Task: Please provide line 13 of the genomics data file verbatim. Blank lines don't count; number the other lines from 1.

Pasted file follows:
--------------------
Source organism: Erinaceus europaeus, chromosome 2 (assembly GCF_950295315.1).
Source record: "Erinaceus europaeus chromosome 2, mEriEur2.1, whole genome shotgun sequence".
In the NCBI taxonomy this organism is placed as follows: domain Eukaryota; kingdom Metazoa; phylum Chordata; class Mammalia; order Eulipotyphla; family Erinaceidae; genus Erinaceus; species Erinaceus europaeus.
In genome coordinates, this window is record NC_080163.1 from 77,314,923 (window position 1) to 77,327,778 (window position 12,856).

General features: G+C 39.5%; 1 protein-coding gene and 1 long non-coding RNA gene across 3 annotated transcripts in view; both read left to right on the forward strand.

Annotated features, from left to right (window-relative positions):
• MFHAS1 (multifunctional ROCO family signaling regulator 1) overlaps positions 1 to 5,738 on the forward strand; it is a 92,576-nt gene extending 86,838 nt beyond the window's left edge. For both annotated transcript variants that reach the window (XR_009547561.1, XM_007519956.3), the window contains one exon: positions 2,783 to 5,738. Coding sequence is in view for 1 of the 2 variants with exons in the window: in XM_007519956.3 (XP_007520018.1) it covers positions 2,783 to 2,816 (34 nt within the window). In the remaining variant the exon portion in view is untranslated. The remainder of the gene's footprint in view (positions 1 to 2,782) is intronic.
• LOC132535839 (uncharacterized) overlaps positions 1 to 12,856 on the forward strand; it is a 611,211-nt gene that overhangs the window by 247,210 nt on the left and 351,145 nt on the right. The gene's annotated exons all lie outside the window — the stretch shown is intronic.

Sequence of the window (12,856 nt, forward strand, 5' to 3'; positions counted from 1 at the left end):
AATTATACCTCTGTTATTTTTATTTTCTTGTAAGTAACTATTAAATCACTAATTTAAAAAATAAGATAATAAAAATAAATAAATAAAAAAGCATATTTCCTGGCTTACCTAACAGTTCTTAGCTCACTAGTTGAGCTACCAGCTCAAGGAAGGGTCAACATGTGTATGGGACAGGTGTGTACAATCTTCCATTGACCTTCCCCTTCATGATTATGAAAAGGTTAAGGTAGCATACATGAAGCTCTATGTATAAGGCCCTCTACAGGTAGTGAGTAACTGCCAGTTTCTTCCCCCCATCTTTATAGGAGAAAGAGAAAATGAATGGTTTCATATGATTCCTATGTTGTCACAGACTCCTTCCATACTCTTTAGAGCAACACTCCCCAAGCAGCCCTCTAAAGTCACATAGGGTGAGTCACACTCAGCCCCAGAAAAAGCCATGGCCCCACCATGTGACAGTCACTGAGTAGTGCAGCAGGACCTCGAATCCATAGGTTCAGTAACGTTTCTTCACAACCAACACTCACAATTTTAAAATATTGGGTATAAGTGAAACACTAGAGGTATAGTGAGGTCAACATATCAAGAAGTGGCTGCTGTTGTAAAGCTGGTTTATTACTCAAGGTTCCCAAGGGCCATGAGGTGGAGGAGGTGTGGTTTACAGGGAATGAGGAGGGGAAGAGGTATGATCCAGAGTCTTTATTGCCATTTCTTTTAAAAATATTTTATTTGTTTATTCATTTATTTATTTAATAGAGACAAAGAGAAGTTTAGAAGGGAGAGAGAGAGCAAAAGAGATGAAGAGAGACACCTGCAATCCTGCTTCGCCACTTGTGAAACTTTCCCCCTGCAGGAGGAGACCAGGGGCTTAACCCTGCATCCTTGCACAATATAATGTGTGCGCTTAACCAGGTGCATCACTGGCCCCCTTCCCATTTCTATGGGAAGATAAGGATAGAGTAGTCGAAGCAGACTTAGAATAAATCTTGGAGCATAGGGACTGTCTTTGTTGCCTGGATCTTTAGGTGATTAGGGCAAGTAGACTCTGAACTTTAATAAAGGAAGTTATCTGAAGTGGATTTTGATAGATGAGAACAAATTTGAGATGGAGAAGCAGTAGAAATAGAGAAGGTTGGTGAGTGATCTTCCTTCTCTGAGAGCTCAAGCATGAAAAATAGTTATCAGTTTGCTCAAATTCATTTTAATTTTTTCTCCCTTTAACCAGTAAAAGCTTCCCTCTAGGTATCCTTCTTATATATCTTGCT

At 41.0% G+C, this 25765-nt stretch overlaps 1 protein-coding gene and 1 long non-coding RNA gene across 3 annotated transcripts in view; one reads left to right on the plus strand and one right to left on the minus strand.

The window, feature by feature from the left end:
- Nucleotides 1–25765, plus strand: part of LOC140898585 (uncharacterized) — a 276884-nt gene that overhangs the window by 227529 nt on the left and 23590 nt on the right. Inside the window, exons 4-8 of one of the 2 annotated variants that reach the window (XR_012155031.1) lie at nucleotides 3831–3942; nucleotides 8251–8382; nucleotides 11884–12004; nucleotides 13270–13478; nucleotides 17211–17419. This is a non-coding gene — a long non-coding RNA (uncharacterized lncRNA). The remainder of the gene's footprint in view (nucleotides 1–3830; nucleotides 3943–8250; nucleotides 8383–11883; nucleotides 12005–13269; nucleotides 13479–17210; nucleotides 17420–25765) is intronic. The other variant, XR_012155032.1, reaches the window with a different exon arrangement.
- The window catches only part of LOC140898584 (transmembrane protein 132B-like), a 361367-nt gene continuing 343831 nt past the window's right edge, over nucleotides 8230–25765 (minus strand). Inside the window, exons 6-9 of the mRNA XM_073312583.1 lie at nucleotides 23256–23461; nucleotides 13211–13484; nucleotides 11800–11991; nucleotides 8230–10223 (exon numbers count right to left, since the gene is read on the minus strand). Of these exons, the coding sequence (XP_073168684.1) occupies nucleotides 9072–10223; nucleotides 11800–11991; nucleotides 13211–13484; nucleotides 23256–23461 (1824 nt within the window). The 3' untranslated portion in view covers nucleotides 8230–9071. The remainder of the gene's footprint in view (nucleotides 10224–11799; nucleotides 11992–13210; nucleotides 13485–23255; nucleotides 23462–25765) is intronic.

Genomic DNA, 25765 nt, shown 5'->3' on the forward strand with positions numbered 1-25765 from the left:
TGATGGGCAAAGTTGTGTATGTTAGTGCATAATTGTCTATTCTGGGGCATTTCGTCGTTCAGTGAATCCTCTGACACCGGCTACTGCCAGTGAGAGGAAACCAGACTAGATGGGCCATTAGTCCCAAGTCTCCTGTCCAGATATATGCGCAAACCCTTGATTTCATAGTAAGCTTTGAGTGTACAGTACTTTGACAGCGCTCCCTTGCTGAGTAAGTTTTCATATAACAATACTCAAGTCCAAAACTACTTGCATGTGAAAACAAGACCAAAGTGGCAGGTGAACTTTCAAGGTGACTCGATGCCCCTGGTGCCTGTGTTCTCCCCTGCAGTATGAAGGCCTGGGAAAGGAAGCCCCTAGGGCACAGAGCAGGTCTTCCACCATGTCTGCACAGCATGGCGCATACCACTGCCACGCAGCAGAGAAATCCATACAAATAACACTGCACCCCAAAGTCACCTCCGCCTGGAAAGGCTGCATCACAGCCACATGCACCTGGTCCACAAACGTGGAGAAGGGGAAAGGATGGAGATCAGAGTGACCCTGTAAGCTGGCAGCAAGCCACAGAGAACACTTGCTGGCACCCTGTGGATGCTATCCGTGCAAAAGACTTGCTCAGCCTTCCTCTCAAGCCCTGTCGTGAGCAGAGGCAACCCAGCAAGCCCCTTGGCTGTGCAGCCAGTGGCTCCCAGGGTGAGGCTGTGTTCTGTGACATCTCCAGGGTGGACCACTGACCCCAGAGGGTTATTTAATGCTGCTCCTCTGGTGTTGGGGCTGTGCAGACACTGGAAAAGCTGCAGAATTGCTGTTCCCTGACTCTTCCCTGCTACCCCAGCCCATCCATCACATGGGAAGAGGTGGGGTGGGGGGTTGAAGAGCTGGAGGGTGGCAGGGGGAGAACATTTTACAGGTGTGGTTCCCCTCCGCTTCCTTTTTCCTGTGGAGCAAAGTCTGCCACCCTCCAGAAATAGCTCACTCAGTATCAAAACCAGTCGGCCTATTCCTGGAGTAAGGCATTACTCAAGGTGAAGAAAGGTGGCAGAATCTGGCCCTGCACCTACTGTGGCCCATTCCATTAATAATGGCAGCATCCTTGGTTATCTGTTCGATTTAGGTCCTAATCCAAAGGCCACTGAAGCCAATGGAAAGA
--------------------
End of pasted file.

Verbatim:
- Nucleotides 1–25765, plus strand: part of LOC140898585 (uncharacterized) — a 276884-nt gene that overhangs the window by 227529 nt on the left and 23590 nt on the right. Inside the window, exons 4-8 of one of the 2 annotated variants that reach the window (XR_012155031.1) lie at nucleotides 3831–3942; nucleotides 8251–8382; nucleotides 11884–12004; nucleotides 13270–13478; nucleotides 17211–17419. This is a non-coding gene — a long non-coding RNA (uncharacterized lncRNA). The remainder of the gene's footprint in view (nucleotides 1–3830; nucleotides 3943–8250; nucleotides 8383–11883; nucleotides 12005–13269; nucleotides 13479–17210; nucleotides 17420–25765) is intronic. The other variant, XR_012155032.1, reaches the window with a different exon arrangement.